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Moving on

I am not going to maintain this project anymore because it doesn't fit well into the Swift landscape and Swift is taking over the iOS community much faster than I have anticipated.

Swift-UI makes this approach obsolete.

Data Binding for iOS

AKA Beacon is a data binding framework for iOS designed for Interface Builder.


Version 0.3.1

  • Fixes related to Cocoapods 1.0, pod try
  • Fixes in Demo App

Version 0.3

  • Removed dependencies to AKACommons (merged) and CocoaLumberjack (temporarily until modular podspec is done).
  • Support for conditional binding expressions ($when, $whenNot, $else)
  • Refactored UITableView data source binding to use conditionals in cell mappings


Installation and Integration

Beacon is available on CocoaPods.

To integrate AKABeacon, enable use_frameworks! in your Podfile and add the dependency to AKABeacon:

pod 'AKABeacon', '~> 0.3'

If you are using the CocoaPods try plugin, an easy way to start experimenting with Beacon is:

$ pod try AKABeacon


BSD 2-clause, see LICENSE.txt

Getting Started

Once you integrated the framework into your project, all you have to do to use bindings is:

In Interface Builder

  • Design your view hierarchies in Storyboards or NIB files the same way you did before.
  • Define binding expressions in the property inspector for your views. For example, to bind a text field or label text to a property myTextProperty, simply set the "Text Binding" property to myTextProperty.

In Code

  • Enable binding support in your view controller. To do that, add [AKABindingBehavior addToViewController:self] to your ViewController's viewDidLoad method (You need to @import AKABeacon;).
  • Your view controller is (by default) used as root view model, so it has to provide the properties for key paths you use in your binding expressions. For the example above, the binding would expect the view controller to implement a key value coding-compliant property myTextProperty.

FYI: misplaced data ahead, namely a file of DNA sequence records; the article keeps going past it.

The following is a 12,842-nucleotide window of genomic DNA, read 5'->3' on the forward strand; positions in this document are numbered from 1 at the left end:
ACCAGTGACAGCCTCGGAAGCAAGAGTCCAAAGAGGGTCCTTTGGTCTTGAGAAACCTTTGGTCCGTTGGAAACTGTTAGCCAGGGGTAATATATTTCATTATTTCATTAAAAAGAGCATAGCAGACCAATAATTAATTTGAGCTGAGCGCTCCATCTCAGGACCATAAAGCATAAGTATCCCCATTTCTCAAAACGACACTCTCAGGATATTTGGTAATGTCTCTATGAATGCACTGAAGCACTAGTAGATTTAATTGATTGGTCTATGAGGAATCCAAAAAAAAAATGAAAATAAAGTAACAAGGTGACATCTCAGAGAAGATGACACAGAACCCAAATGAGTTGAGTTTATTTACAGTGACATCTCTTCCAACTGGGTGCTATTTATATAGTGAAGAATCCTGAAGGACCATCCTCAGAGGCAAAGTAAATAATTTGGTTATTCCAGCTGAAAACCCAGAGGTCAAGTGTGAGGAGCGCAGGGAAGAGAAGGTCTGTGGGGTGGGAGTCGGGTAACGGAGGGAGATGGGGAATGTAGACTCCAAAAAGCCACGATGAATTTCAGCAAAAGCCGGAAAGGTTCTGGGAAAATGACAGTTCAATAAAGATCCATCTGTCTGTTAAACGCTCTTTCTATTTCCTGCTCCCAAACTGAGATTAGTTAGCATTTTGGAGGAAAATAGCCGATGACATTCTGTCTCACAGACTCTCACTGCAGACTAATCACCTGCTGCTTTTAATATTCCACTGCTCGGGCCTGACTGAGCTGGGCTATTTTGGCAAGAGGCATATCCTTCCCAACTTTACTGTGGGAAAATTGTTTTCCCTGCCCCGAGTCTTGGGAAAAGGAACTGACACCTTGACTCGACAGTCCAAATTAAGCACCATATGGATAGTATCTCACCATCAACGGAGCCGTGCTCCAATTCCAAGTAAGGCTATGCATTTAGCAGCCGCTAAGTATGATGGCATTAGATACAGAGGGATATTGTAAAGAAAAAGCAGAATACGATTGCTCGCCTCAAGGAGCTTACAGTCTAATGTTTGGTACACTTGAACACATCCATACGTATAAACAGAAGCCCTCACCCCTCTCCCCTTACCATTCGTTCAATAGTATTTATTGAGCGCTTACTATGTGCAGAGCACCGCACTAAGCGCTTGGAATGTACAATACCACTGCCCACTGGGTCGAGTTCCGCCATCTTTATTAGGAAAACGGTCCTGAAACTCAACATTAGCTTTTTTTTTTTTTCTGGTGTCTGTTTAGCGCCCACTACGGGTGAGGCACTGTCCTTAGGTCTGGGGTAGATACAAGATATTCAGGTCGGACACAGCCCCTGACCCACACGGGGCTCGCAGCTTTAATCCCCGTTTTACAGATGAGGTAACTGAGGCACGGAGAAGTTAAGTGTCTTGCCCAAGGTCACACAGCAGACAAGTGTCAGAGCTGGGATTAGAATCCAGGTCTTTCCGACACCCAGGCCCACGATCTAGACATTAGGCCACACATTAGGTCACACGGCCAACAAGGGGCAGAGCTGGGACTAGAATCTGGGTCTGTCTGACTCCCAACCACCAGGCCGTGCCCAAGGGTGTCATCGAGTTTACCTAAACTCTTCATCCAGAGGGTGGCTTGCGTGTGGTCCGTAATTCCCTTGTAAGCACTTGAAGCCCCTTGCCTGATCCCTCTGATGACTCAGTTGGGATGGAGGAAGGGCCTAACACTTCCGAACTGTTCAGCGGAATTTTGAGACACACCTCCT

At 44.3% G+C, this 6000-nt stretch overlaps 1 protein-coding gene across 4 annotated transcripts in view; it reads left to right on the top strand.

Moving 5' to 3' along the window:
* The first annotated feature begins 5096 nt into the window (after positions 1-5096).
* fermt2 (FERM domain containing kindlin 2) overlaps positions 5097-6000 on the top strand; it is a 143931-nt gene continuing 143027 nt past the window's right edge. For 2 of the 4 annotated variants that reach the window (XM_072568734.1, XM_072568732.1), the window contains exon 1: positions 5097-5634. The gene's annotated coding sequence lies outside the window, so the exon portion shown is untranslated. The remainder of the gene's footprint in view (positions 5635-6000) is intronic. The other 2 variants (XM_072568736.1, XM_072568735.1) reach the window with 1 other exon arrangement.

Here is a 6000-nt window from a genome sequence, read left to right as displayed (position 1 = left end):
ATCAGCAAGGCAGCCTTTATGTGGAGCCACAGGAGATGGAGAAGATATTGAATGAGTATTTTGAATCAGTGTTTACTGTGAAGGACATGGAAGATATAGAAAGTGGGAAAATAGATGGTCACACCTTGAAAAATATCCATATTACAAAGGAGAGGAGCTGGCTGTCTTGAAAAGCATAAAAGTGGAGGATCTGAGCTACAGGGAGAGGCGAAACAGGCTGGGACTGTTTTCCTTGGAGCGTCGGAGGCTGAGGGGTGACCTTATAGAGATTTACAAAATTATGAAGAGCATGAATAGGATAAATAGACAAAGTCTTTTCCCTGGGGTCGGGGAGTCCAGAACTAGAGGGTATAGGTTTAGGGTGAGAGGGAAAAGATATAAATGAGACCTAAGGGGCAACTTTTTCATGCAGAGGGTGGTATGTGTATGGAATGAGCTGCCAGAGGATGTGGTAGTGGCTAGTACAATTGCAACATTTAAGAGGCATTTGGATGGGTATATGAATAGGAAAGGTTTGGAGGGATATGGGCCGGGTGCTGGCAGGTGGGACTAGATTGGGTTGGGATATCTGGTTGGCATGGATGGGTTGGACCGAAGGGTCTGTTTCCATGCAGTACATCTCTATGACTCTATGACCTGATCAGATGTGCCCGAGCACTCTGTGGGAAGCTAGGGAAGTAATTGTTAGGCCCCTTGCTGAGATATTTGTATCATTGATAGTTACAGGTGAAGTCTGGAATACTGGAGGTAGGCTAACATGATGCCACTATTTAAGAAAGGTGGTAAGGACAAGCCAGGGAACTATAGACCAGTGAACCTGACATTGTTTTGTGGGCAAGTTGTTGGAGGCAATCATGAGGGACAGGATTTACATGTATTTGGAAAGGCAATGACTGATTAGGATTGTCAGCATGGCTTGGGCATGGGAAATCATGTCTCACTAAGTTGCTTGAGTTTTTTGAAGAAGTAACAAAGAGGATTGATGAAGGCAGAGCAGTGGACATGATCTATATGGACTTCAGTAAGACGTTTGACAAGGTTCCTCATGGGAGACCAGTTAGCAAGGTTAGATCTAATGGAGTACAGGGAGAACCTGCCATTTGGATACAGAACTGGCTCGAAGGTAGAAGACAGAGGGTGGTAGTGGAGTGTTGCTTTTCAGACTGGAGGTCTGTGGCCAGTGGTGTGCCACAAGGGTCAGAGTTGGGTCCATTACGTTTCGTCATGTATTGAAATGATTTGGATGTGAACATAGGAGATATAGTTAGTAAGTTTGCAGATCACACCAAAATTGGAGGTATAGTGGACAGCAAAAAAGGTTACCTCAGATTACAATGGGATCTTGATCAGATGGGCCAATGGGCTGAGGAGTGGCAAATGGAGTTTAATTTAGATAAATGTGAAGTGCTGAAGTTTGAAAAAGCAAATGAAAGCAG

The demo project contains a lot of examples for different binding types.


How Beacon works

The typical usage scenario is (what you do - that's the yellow bubbles in the diagram below):

  • You add the beacon framework to your project. From then on, you will find additional properties for views and view controllers in Interface Builder's property panel.
  • You enable binding support for your view controller, which is implemented by adding a binding behavior as child view controller.
  • Your view controller provides properties or a reference to your model data
  • You design a view in Interface Builder and assign binding expressions to views which should be bound to your data.

What happens behind the scenes (Beacon's job, everything that's blue in the diagram):

  • When you enable binding support, beacon adds a binding behavior as child view controller to yours. This behavior receives life cycle events along with your own controller:
    • viewDidLoad: The binding behavior will inspect your view hierarchy to find views defining binding expressions and create bindings for them.
    • viewWillAppear: The bindings will initialize views with content from your view model observe changes on boths ends and perform the necessary updates.
    • viewWillDisappear: Bindings will stop observing changes.

Binding Schematics

Many of these tasks are actually carried out by controls which are in charge of managing bindings, providing data contexts and controlling the behavior of view hierarchies. In most cases you can ignore controls, since they do their job transparently without bothering you. If you need to interact with them however, they provide fine granular delegate methods, which you can use to inspect and control the behavior of controls and bindings. Your view controller is automatically used as AKABindingBehaviorDelegate if you conform to that protocol.

Please note that most modules in Beacon are designed to be independent. You can for example use bindings without controls, and you don't have to use form view controllers to manage controls and bindings.

We spend a lot of effort to ensure that you can use the parts of the framework that actually help you without requiring you to put your architecture upside down just to integrate data binding functionality.

We also tried hard to take over all the work to support standard use cases such that you don't have to write code, just to make sure that your text fields are visible when you're typing, that it still works when you rotate the device. This is going much further than scrolling. In later versions you will get automatic support for theming, automatic font resizing, highlighting of search terms, form transaction support (model values are updated at the end of a form editing session and only if valid) and much more.